except Exception as e:
                    print 'Invalid command', command[0], 'on line ', line_number,  e

if __name__ == '__main__':
    # open the first file on the command line, get commands from that and run them
    commands = open(argv[1]).xreadlines()

    # note that the parse and draw routine works on a list of commands, it doesn't know about files
    # or anything else.  This seperation is is useful, as we can get commands from anywhere


12:21:12 10:37 AM

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Feb 23, 2009

the death of books

ghost rider

The reports of my death are greatly exaggerated

- Mark Twain

It seems that some universities are moving away from physical books, switching entirely to electronic textbooks. My initial reaction is that this is just a little bit crazy. Electronic reference materials have a place, but I have a real difficulty with only electronic textbooks as being the best approach. Certainly there is a financial justification and a reduction in the physical weight the students have to carry. There is no doubt an advantage for the book stores, having to carry less physical inventory and ship it around the country.

But none of this takes into account how you interact with a physical book. It just isn't the same having the material online or on a PDF in a laptop. A screen is harder to read (a good laptop screen is still less than 100dpi, books and print are 300dpi or more) and as it is a lower resolution than printed material, you can only see a small amount of the information at a time. Diagrams and accompanying text are often hard to see all in one place. This is part of the reason why reading on a screen can be so tiring. Also the backlit text is harder on the eyes than reading from a page. The second drawback is how you physically interact with a book - flicking quickly through pages, marking pages with a highlighter, inserting post-it notes, curling up in a chair to read a book, spreading several books and notes out across a table. All of these metaphors may eventually be replaced with digital analogues that are as powerful or more so, but it seems we are quite far from that time.

The Amazon Kindle is probably about as good as this gets just now and from what I can tell, it still falls far below a good hunk of printed tree. The Kindle does have a higher resolution screen, which helps with reading for a long time, but the screen is small and the navigation feels clunky. Laptops are worse.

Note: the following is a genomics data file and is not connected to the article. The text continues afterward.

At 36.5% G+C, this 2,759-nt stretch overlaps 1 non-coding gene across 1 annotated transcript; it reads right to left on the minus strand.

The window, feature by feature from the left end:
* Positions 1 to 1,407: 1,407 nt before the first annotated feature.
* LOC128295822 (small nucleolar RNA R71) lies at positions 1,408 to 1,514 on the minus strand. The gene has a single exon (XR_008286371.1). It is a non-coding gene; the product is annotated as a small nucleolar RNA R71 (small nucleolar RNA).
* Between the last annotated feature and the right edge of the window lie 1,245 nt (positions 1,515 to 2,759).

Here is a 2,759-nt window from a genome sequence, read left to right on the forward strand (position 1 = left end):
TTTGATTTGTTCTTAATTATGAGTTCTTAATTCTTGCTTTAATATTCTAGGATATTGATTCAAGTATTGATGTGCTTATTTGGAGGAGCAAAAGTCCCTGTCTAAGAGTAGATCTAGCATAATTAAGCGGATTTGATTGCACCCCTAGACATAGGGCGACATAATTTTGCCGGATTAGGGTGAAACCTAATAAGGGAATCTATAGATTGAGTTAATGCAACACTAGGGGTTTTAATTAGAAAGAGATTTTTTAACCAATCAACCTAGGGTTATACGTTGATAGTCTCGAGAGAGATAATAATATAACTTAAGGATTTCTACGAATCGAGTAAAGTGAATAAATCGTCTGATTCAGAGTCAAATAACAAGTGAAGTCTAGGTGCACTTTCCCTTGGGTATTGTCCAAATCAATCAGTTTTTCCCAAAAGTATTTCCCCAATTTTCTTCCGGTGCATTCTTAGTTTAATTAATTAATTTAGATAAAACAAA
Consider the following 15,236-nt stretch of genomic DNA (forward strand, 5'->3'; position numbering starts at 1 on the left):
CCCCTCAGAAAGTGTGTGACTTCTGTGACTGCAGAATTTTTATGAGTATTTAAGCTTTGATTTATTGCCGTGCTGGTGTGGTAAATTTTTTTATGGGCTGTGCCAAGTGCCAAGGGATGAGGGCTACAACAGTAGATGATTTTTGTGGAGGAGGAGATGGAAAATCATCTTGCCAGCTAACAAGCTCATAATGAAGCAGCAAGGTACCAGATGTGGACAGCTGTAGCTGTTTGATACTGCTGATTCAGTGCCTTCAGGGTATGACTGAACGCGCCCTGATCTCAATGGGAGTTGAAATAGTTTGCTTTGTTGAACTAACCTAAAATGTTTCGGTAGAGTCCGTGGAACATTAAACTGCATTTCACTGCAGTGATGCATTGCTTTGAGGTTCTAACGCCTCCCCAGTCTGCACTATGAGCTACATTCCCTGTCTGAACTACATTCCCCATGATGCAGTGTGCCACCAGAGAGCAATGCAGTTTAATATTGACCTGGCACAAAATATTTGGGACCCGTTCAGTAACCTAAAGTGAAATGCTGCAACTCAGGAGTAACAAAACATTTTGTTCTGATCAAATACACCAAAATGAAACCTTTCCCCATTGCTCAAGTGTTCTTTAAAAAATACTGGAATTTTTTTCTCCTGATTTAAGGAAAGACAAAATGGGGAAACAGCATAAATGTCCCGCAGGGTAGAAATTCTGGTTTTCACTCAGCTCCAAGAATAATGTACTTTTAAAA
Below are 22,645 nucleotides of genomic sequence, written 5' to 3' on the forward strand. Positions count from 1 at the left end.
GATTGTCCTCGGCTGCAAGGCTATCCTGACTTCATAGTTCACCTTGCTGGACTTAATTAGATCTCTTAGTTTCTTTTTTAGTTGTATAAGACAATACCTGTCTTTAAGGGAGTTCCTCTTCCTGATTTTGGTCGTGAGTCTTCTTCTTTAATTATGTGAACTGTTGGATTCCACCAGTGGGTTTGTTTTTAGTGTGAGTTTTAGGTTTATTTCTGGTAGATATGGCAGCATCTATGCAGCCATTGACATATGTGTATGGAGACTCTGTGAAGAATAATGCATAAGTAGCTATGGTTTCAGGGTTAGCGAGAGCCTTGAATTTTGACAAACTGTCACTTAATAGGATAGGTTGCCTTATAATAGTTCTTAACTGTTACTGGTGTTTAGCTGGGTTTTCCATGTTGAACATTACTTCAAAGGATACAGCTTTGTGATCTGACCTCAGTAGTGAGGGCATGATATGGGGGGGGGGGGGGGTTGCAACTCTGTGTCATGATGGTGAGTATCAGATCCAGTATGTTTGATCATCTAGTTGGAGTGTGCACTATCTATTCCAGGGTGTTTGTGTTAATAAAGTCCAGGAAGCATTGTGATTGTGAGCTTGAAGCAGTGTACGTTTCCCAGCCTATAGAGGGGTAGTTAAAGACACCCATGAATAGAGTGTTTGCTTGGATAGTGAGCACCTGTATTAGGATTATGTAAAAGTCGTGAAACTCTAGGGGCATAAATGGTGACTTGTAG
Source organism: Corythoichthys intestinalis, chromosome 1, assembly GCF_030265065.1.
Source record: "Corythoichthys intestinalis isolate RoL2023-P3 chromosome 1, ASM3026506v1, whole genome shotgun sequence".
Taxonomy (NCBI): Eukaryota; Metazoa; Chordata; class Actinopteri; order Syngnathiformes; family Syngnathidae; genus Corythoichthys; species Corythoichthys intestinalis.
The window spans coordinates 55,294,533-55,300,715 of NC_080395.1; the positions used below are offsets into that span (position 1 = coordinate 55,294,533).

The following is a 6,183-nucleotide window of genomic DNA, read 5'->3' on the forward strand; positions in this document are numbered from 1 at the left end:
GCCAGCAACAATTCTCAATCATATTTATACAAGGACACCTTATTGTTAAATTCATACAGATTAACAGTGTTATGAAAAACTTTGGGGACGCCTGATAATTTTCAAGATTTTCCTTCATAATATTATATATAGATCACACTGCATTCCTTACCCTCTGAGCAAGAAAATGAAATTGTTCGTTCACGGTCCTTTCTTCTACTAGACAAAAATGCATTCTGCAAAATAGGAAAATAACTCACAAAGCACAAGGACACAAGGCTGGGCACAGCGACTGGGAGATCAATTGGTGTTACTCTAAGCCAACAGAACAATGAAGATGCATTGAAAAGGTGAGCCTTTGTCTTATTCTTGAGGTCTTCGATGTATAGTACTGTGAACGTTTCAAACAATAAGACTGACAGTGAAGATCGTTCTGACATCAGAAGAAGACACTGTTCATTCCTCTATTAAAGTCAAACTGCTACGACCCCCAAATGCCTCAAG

I do find a lot of value in online reference books. I've had a subscription to O'Reilly's Safari for over a year now and have found it to be invaluable, particularly when traveling. I can have access to a variety of reference texts, easily searchable, almost always available (if you have an internet connection). However, I've never been able to read any of the books I have on my Safari subscription, for more than a few pages. It just doesn't seem to work for me. No doubt I'm destined to become a relic in my views on reading, but it seems that we approach reading on a screen differently to a book. I'd love to have some sort of larger Kindle device, linked to a Safari subscription. Some way to really read those books on Safari, rather than just treating them as reference works. It always feels that this is just right around the corner, yet we never quite get there.

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Feb 16, 2009

edward tufte and presenting data


I was lucky enough to attend a seminar from Edward Tufte, a couple of weeks ago, on the Presentation of Data and Information. Edward Tufte is probably best known for the book 'The Quantitative Display of Visual Information' and was an engaging and entertaining presenter. He has a very different style from the normal Powerpoint-driven presentation approach. In fact, much of his work is railing against the uses and abuses of Powerpoint and similar slide techniques.

The main take-away I got from the whole day was that if you have to communicate complicated data sets or information, that you really need to consider how people will use and interact with the data first. Too often, we go straight to presentation software and start trying to work out how to express the information in slides, rather than taking the time to consider if there are other, better ways to impart the information. Tufte was very keen on the concept of a 'super-graphic' which is a data rich, high resolution physical handout that lets participants see and consider a lot of data at once. A map is a great example of a super-graphic, or the weather page in a typical newspaper. A key part of this is that paper is much higher resolution than a typical computer screen (72dpi to 600dpi means you can show a whole lot more data in the same space). This is why multiple display screens are really useful for serious work. It also means that printing out and sharing data is a great way to get information infront of people in a meeting, rather than drip feeding it from slides)

I compare this idea to another guide I saw in the same week on creating powerpoint presentations that admonishes that there should never be more than 8 numbers on any slide or graphic. Tufte's response to this was repeatedly 'when did we become so stupid, just because we walked into a business meeting?' People handle large, complex data displays every day in the real world. People read and study sports scores in a newspaper, or financial reports without any trouble at all.

Let the data drive the presentation format, rather than the presentation software drive how the data is displayed.